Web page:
Jordan Spieth watches his tee shot on the second hole...

Jordan Spieth watches his tee shot on the second hole during the third round of The Memorial Tournament at Muirfield Village Golf Club on June 4, 2016 in Dublin, Ohio. Credit: Getty Images / Sam Greenwood

Now comes a shot at redemption. Now that the U.S. Open is here, so is the first chance to erase the memory of a meltdown of epic proportions, one that shook the golf world. This is the opportunity to right the ship and leave all the shock and embarrassment behind.

All of that could apply to Jordan Spieth, of course, after his collapse on the back nine at the Masters. But the one really in need of a comeback this week at Oakmont Country Club outside Pittsburgh is the U.S. Open itself. Returning to such familiar ground could erase the jagged memories of the 2015 tournament, which, by many measures, was a debacle.

The course at Chambers Bay, a new course, might not have been ready for its first shot at hosting the toughest test in golf. It appeared extremely burned out on TV, to the point where viewers said they could not see golf balls on the greens. Golfers dealt with greens that were not entirely smooth. Spectators endured severe problems walking from here to there. Then there was the matter of Fox televising the national championship for the first time, to mostly bad reviews.

At best, it was a bumpy ride for all concerned. It got so bad that Spieth, who won when Dustin Johnson missed a short potential playoff-forcing putt on the final hole, was essentially asked on national TV to praise the whole week and he diplomatically complimented the fans.

Everything will be different this week with a return to Oakmont, which has held the U.S. Open eight times (and the PGA Championship three times).

“We go back to an old friend this year,” Curtis Strange, the most recent repeat Open winner, said on a conference call hosted by Fox, for which he will be an analyst. “One that is very, very difficult. One that is very fair.

“Certainly, at Chambers Bay there was a number of question marks,” Strange said, adding that Oakmont is a vivid contrast. “It’s a traditional, tough U.S. Open golf course. A big part of the story line is that people will know what they’re looking at. They have seen it before many times. They can’t wait for Oakmont to see how the best in the world play it — versus last year, which was the great unknown.”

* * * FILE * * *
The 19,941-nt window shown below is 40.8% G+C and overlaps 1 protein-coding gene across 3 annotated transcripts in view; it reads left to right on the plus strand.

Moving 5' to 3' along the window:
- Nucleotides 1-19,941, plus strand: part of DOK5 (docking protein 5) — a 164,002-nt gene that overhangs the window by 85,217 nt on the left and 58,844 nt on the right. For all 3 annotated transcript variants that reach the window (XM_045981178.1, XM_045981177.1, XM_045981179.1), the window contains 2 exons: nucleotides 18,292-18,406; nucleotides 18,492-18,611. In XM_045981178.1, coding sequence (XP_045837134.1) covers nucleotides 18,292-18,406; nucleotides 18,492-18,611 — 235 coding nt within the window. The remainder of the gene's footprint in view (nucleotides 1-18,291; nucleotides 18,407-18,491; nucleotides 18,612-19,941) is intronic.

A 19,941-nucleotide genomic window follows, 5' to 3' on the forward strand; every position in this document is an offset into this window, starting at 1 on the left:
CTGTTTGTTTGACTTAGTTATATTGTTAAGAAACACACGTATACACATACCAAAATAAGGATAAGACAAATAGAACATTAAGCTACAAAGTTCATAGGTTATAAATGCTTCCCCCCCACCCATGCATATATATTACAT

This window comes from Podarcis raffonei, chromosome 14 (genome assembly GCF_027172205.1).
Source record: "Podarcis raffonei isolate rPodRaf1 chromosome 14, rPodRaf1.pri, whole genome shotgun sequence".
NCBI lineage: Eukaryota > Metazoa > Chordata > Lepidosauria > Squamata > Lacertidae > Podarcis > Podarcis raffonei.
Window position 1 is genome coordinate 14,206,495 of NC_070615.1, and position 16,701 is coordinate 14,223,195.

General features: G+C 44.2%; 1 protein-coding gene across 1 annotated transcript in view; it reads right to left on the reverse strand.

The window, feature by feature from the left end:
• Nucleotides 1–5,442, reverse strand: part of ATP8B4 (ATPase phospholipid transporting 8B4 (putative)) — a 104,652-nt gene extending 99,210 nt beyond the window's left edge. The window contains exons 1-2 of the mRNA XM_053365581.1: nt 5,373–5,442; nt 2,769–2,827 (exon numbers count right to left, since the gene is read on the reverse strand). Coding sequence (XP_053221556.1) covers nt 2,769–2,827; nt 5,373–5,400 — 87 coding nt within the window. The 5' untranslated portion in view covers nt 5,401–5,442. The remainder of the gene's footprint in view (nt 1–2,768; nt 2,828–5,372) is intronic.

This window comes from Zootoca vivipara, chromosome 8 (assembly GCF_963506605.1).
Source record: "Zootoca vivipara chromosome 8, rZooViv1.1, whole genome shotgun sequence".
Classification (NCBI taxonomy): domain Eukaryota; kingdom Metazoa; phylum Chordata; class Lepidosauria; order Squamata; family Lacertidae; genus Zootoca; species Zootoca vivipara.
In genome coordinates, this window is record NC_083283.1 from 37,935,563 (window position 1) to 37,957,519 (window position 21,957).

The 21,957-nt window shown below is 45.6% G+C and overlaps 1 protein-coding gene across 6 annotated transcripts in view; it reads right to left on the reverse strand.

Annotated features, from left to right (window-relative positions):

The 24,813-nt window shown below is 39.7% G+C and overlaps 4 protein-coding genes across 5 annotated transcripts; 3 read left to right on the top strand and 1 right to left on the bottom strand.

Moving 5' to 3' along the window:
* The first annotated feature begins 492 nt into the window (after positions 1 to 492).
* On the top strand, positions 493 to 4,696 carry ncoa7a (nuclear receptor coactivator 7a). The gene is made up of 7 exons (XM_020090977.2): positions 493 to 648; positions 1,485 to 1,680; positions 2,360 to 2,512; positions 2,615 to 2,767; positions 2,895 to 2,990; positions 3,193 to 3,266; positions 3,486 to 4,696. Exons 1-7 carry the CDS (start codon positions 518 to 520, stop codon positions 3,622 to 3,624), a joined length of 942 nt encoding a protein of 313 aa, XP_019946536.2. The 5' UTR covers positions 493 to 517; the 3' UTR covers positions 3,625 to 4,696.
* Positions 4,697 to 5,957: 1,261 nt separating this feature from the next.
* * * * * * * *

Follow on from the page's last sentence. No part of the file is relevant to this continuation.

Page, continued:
This time, the greatest unknown is who will be best at dealing with possibly glasslike greens — Oakmont inspired the Stimpmeter, which measures green speeds — and a host of other familiar challenges.

“The bunkers at Oakmont are so deep that probably 75 percent of the time, you’re going to have to lay up out of them,” said Paul Azinger, who has replaced Greg Norman as the lead analyst for Fox. “But really, in the end, it’s about the greens. They’re the fastest in the world. You can’t really predict when the ball is going to stop rolling there.”

Phil Mickelson said this week, having practiced there, “I real ly think it is the hardest course we’ve ever played.”

But he said it respectfully, not ruefully, as he had spoken of Oakmont in 2007. Back then, before Angel Cabrera won with a score of 5 over par, Mickelson used a salty phrase about the U.S. Golf Association’s setup. He had injured his wrist trying to hit out of thick rough in a practice round. He made no mention of anything like that this time, which might mean the course actually will be more benign.

Oakmont is deliberately difficult, even between Opens. Members like it that way. W.C. Fownes, son of course architect Henry Fownes, once said, “A shot poorly played should be a shot irrevocably lost.” Current membership evoked the spirit of the elder Fownes by removing nearly all of the trees on the property, restoring the original wide-open look.

Despite all the talk of hardship, Oakmont is perhaps best known for a record low score. Johnny Miller won the 1973 U.S. Open there with the first 63 shot in a major. Some say it was the greatest golf round ever played. In any case, it showed that anything can happen.

Plus, people who have been there recently say Oakmont is decidedly green, unlike Chambers Bay. Joe Buck, the lead announcer for Fox, vigorously defended everything about the previous Open, citing the fact that Spieth triumphed. As for his own network’s maiden performance, he said during the conference call: “I refuse to come on here and apologize for 2015. That’s ridiculous.”

Yet it would be hard to argue against Oakmont representing the comeback story of the year. As Strange said, “Everything is going to be better because we’re at a grand old place to play golf.”

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